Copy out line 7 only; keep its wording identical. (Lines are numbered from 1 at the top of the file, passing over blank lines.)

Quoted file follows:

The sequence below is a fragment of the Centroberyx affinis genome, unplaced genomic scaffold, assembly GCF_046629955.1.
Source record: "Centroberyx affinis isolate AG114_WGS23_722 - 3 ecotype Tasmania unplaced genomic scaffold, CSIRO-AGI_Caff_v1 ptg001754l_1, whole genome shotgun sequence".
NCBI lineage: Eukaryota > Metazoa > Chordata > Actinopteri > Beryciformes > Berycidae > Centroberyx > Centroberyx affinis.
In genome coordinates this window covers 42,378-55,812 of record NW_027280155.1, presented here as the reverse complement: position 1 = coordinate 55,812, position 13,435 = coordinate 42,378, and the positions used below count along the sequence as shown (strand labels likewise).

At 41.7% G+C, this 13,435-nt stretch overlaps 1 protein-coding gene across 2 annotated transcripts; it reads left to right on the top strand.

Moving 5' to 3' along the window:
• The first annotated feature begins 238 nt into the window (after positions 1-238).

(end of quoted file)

• The first annotated feature begins 238 nt into the window (after positions 1-238).